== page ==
Thursday, February 7, 2013

Sargent Watercolor Show Coming

The Boston MFA and Brooklyn Museum are mounting a major exhibition of John Singer Sargent's exquisite watercolors this year.

Santa Maria della Salute, by John Singer Sargent, 1904, translucent and opaque watercolor with graphite underdrawing

The opportunity to see in person nearly 100 of Sargent's watercolors is fantastic news for east-coast painters and art lovers.  In these plein-air paintings, Sargent seems to have emerged from the shadowy pressure cooker of the portrait studio to respond freshly and spontaneously to the glorious play of light, form, color, and atmosphere that he saw and felt in the visible world.

Together, the 93 watercolors in the exhibition, most of which have not been on view for decades, provide a once-in-a-generation opportunity to view a broad range of Sargent’s finest production, which must be among the finest of any artist's in the medium.

The landmark exhibition John Singer Sargent Watercolors unites for the first time the holdings of Sargent's watercolors acquired by the two institutions in the early 20th century.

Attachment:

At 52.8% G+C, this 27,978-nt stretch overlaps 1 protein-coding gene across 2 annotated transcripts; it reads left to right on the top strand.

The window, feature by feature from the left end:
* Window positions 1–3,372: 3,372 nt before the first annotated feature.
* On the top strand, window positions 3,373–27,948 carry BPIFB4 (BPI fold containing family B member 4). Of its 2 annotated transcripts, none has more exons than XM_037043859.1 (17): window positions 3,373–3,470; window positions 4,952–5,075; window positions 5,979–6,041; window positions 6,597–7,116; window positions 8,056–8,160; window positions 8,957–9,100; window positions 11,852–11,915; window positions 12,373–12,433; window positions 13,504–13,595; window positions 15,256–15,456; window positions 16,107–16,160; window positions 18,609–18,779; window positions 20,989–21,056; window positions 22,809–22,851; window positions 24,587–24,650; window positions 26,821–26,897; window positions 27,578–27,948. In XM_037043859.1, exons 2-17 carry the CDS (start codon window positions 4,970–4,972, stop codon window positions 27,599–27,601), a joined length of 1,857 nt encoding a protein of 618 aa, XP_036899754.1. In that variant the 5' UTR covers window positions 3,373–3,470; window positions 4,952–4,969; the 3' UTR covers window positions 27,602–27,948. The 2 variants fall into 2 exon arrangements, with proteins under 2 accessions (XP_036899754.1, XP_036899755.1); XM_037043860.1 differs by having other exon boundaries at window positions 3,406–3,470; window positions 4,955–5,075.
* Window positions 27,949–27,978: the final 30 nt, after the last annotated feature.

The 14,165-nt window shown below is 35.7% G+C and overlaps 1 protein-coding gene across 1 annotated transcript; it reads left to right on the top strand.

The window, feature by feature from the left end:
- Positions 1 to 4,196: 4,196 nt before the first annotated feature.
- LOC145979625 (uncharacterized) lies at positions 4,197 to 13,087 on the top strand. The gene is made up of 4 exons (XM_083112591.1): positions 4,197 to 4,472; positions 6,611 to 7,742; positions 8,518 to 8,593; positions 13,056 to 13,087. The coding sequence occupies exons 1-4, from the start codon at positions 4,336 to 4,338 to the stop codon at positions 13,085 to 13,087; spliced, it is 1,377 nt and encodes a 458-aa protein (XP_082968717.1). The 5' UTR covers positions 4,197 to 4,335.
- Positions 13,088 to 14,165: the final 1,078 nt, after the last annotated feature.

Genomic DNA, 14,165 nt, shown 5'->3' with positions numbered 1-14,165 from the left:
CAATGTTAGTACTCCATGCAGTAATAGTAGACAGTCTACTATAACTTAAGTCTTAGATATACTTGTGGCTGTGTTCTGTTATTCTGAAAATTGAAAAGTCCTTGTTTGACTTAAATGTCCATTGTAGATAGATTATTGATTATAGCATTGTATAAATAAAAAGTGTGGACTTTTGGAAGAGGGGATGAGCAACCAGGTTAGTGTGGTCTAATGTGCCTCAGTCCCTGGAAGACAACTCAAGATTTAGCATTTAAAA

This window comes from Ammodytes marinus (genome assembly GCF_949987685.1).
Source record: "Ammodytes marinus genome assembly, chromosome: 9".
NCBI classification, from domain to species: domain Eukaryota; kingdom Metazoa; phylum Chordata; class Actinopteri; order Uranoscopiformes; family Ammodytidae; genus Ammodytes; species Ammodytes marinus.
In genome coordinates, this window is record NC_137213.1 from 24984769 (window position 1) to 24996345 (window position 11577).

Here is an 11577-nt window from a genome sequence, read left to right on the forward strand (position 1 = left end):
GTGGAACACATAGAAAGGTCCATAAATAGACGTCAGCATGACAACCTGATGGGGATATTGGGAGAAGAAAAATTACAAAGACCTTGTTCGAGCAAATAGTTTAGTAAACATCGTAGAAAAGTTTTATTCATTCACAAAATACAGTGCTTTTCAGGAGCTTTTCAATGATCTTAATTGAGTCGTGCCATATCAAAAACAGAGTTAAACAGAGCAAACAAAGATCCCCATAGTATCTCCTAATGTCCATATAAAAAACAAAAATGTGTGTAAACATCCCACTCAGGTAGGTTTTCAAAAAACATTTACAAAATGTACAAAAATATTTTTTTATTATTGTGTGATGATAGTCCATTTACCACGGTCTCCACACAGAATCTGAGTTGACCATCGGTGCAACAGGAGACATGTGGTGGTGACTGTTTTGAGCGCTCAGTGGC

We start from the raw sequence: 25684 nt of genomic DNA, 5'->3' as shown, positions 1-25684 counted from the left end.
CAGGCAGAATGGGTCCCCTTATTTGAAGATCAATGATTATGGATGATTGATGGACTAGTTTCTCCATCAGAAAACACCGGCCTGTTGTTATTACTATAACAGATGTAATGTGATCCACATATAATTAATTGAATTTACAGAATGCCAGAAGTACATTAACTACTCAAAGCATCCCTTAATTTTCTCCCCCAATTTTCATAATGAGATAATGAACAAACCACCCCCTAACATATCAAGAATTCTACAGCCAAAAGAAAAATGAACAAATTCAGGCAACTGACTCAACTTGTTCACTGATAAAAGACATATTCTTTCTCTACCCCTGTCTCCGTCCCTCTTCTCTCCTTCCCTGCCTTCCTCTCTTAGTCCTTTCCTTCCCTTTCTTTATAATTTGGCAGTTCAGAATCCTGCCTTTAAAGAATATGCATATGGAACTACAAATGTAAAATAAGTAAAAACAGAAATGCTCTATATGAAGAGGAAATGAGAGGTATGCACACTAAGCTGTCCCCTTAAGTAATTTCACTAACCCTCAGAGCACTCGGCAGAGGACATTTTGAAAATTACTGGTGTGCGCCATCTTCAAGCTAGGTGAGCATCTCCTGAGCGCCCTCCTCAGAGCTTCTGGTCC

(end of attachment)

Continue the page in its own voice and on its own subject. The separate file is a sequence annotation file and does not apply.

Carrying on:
The exhibition will also present nine oil paintings, including Brooklyn’s “An Out-of-Doors Study, Paul Helleu and His Wife” (1889), and Boston’s “The Master and His Pupils” (1914). The exhibition will be on view at the Brooklyn Museum from April 5 to July 28, 2013, and at the Museum of Fine Arts, Boston, October 13, 2013- January 20, 2014. It will then travel to the Museum of Fine Arts, Houston.

I have raved about Sargent's watercolors in this space already, and I've discussed his marvelous sense of abstract design and his lovely and immortal oil, Carnation, Lily, Lily, Rose here as well. Some would class certain of Sargent's watercolors among the finest small paintings ever made. This show promises to bring the proper attention to what art historians have for too long considered a tangential aspect of Sargent's work.

Sargent's oil, The Master and His Pupils (1904) at the MFA

The Brooklyn Museum and MFA Publications are co-publishing a fully illustrated book to accompany the exhibition. Co-authored by the collaborative exhibition team, the volume includes a lead essay by the MFA's Erica E. Hirshler; a collaborative essay by the lead project conservators, Antoinette Owen and Annette Manick; and chapters that expand upon the exhibition’s thematic framework.